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May 31, 2008

A truly great thinker

Yesterday I went to Glasgow for the second day of the Tapestry Partnership event Learning and teaching and all that jazz. I had heard great things about the day before, when Nigel Osborne had masterminded the performance of 1000 Scottish primary children with Beats from Brazil and the Tapestry Jazz Radio Orchestra. But on Friday, I had two incentives: one was to hear Jerome Bruner, whose thinking I have admired for 40 years, and the other was a dinner in his honour at the Hotel du Vin (1, Devonshire Gardens).

In 1969 while studying for a Master in Education at Glasgow University, I first heard the Bruner hypothesis, that

Any subject can be taught effectively in some intellectually honest form to any child at any stage of development.

This bold claim has been the subject of ill-informed ridicule by people who think it's obvious that you can't teach calculus to a young child. But a very young child on a swing can experience acceleration and slowing-down, and may feel how the rate of change varies at different parts of the arc ... If so, he or she is well on the way toward an enactive understanding of calculus. Combined with Bruner's powerful notion of the spiral curriculum, in which children revisit subjects while moving from enactive to iconic to symbolic levels, this challenges the lamentable dumbing-down which results from underestimating what and how children can learn.
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It was a pleasant surprise to hear that a man who had risen to fame in the post-Sputnik era was still alive, let alone able to travel to Glasgow and perform in public. Yesterday he held 800 teachers and others spellbound. He was not merely "amazing for a man in his 93rd year", he was simply amazing. Lucid, articulate and able to draw on a long, rich lifetime of experience, this was no routine lecture. Bruner (unlike many other Tapestry lecturers) had found out a great deal about Scottish education, had related his message to the Curriculum for Excellence and was confident enough to depart from his script. He had that remarkable knack of engaging with his audience, who rewarded him with a well-earned (but unprecedented) standing ovation.

And over dinner, I was lucky enough to be in conversation with this erudite, modest and charming man. I made the most of it. Here was my chance to ask about his journey from Harvard to take up his Chair at Oxford: he had skippered his 42-foot yacht across the Atlantic to take up this post, as you do, he explained, because shifting it by other means would have cost a silly price! He seemed to be enjoying his stay in Glasgow, having gone to Nigel Osborne's opera Differences in Demolitions the previous night, and fitted in a visit to Kelvingrove Art Gallery that afternoon. He kindly signed my copy of The Process of Education. This highly collectable book will never be up for auction on eBay, at least not in my lifetime!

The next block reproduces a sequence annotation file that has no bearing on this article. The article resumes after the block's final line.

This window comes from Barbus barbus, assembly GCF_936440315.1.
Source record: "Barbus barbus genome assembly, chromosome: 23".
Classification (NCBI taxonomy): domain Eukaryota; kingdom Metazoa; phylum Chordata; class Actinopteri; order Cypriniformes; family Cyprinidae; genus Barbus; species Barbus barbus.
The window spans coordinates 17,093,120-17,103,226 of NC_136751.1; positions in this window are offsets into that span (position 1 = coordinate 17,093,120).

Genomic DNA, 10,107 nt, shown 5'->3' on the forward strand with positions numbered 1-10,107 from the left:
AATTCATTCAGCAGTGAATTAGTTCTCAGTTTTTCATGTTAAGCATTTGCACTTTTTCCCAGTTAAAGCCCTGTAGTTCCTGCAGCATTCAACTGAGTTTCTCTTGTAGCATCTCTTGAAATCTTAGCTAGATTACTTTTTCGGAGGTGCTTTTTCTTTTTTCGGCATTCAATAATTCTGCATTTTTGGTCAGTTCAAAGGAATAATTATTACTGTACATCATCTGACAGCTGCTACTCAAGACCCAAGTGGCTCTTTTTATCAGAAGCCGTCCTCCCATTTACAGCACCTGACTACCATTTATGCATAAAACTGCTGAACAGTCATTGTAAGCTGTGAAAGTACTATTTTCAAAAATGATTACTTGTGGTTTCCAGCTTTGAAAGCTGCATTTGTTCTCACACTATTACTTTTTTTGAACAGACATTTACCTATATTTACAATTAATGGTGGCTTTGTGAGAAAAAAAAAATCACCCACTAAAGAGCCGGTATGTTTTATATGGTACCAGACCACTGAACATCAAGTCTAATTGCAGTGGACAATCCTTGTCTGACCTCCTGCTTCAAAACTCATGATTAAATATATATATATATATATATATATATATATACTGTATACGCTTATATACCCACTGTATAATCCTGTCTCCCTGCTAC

June 2, 2008

Nigel is 60

Yesterday evening we went to the Queen's Hall, Edinburgh for a most remarkable event: a concert in honour of Nigel Osborne's 60th birthday. Nigel is a man of such all-embracing talent that it's easy to forget what an exceptional musician he is. After being a concert violinist, he became a renowned composer and pioneer in music as healing in war-torn countries. The people who had turned out to celebrate included the Hebrides Ensemble, the Edinburgh Quartet, members of the Scottish Chamber Orchestra and the Mostar SInfonietta. And the compere was no less than the incredibly witty Richard Stilgoe, with poems and anagrams for the occasion. He even had the whole audience singing in canon (in Serbo-Croat, obviously) just to cover the scene-changes.

It's a measure of Nigel's popularity that the event seemed to be organised largely by his students, notably Clea Friend. Seven of his students had each composed one-minute pieces specially for Nigel, so this was their "world-premier" - with the Edinburgh Quartet. What a refreshing diversity there was among them, the hallmark of a great teacher. For me, a lapsed oboist, the highlight was the stunning performance by Nicholas Daniel of Nigel's amazing oboe concerto, a work apparently delivered about 10 years after it was commissioned, but was certainly worth the wait. And what a huge treat to hear the aria from Nigel's latest opera, Differences in Demolitions. Michael Popper performed an extraordinarily moving dance (to Bach/Busoni) without ever moving his feet and Ruaraidh, Nigel's young son, played piano and guitar for his dad.

The formal part ended with Sevdah songs from Teo Krilic and friends, with lots of audience participation and scarcely a dry eye in the house. The party afterwards probably went on all night, but Keir and I had to come away, returning to Dunblane inspired and humbled by all that talent. Respect, Nigel, and remember that life begins at 60 ... from one who knows!

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